The current study provides a comprehensive review of the recruitment and retention data of 107 RCT targeting nutrition, physical activity or overweight/obesity in young adults. Notably, the review highlights the poor reporting of details related to recruitment information across the trials (i.e. only 46 % of studies provided sufficient information to determine the ability of individual recruitment strategies to meet pre-determined sample sizes), although reporting for retention was better (69 % of studies provided sufficient information to determine whether individual retention strategies achieved adequate retention rates). Guidance is required for researchers on how to improve reporting practices to help improve recruitment and retention strategies for use with young adult population samples.
In terms of recruitment, 77 % of studies had participant recruitment that met pre-determined sample sizes, with face-to-face recruitment most likely to achieve recruitment goals. This is higher when compared with another review (n 151 RCT) of recruitment data from trials that had no restrictions for age and found 56 % of studies achieved their target sample size(Reference Walters, dos Anjos Henriques-Cadby and Bortolami144). The most efficient strategy was advertising through letters. However, results from the current review should be interpreted with caution. Given that 79 % of studies used a university setting to recruit potential participants, findings may not be applicable to other settings.
When planning health behaviour interventions with young adults, researchers need to consider the efficiency of recruitment approaches in order to make the most of available resources and time. Despite the limitations relating to poor reporting of recruitment rates, the review provides some guidance for researchers working with young adults in regard to the number of participants required to respond to recruitment strategies to ensure a sufficient sample size is recruited. Our findings suggest just under one-third of young adults who express interest and/or are screened for eligibility then provide consent and participate in the study. Of those individuals who meet study inclusion criterion, almost two-thirds go on to participate in a study. Practically speaking if a sample of ˜100 young adults is required, this means that ˜300 young adults must be engaged by the recruitment strategies and screened for eligibility, of which ˜200 would meet inclusion criteria, and ˜100 would go on to participate in the study. Furthermore, studies focusing on weight gain prevention or weight loss took longer to recruit the target sample (mean of 375 d and 183 d) compared with studies focusing on nutrition and/or physical activity. They also screened more people and reported a much lower proportion of those expressing interest being randomised (47·6 % and 29·3 %). This is likely due to stricter inclusion criteria, but is an important consideration for studies focusing on weight with a need to allocate extra time and resources for recruitment.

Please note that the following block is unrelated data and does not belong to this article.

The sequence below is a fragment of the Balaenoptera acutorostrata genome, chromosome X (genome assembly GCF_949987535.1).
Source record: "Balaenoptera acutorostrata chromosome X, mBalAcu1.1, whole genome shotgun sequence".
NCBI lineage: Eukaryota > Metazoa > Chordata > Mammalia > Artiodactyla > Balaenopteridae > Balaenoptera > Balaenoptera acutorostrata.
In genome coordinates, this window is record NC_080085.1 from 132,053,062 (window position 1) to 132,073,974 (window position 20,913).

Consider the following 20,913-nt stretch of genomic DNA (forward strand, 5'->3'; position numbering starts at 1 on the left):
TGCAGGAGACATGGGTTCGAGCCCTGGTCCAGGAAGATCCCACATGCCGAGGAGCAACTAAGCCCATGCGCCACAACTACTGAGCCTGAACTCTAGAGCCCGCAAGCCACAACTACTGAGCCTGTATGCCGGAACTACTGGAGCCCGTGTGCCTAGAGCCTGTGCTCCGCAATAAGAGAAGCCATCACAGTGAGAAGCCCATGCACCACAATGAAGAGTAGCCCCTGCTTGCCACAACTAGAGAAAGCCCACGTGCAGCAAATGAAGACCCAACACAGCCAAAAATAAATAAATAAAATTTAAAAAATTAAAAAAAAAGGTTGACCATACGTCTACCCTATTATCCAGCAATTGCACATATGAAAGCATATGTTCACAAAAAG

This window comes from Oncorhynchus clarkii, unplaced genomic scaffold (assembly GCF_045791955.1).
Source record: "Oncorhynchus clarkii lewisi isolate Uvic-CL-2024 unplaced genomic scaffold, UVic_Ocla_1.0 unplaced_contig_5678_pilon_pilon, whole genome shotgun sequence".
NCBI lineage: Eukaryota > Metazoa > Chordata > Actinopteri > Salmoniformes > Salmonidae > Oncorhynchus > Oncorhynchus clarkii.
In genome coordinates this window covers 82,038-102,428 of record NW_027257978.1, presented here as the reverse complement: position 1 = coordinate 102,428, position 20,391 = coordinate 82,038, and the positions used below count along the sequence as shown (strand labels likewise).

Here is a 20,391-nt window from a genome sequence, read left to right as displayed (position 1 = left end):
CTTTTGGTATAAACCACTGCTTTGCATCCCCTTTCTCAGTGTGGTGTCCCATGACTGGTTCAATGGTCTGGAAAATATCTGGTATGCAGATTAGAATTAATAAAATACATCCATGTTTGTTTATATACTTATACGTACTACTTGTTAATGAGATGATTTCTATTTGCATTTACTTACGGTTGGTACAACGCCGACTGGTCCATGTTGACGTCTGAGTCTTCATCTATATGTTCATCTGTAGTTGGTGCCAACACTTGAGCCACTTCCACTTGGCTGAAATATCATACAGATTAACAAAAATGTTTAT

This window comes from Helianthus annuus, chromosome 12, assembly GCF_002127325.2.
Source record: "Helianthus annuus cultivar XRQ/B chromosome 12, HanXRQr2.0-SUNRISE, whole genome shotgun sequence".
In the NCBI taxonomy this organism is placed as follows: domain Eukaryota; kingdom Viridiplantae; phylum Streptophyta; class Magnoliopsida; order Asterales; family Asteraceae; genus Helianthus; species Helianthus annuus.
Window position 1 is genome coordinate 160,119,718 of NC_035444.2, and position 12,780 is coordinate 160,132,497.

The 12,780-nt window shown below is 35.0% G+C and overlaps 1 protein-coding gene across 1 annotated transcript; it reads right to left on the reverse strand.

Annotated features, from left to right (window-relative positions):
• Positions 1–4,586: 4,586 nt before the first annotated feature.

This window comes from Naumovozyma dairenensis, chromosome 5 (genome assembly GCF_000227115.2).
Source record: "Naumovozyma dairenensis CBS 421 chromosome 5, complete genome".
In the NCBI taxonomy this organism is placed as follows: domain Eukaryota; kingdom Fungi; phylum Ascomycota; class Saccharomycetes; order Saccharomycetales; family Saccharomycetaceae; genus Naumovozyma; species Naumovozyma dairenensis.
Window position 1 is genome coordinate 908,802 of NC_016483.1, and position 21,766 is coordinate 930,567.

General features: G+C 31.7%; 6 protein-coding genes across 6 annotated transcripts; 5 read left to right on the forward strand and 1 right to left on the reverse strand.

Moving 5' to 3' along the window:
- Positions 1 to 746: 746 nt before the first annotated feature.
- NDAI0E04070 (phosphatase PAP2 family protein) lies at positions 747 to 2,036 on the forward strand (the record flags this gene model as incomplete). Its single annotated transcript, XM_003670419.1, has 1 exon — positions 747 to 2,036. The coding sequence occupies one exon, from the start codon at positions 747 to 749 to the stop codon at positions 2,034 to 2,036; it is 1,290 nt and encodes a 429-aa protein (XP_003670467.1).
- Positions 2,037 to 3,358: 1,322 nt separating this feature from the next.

Few studies reported the cost information related to recruitment (n 3 studies). In these studies, recruitment costs in ascendency were US$20 729 to enrol 338 participants, US$32 861·98 to enrol 250 participants and US$139 543 to enrol 609 participants. However, in-kind support from the University (i.e. University e-newsletter) was common; therefore, costs will likely be higher if recruiting outside of a University setting. The costs associated with recruiting young adults may be higher than other population groups due to extra challenges of recruiting this population group(Reference Lam, Partridge and Allman-Farinelli24). When compared with another systematic review of physical activity interventions among all adults (19 years of age and above), costs per participant recruited were approximately US$27·62 (reported as £20·32 but converted to USD for comparison)(Reference Cooke and Jones145). Although this was only reported in one study in the review, this appears lower than costs per participant recruited in this current review which ranged from US$45 to US$232·96.
The recruitment strategies predominantly used were more traditional, such as flyers and email, as opposed to ‘newer’ strategies, such as online advertising and social media. This is consistent with other reviews which have reported this information(Reference Lam, Partridge and Allman-Farinelli24,Reference Foster, Brennan and Matthews146) . There is potential to further explore the success of ‘newer’ strategies, given the high use and engagement with electronic and social media among young adults(147). The use of online platforms for intervention delivery (e.g. e-Health and mHealth) has advanced substantially in recent years among young adults and was the most common mode of intervention delivery identified in this review. However, there has not been the same rise in use of online platforms as a means of recruitment.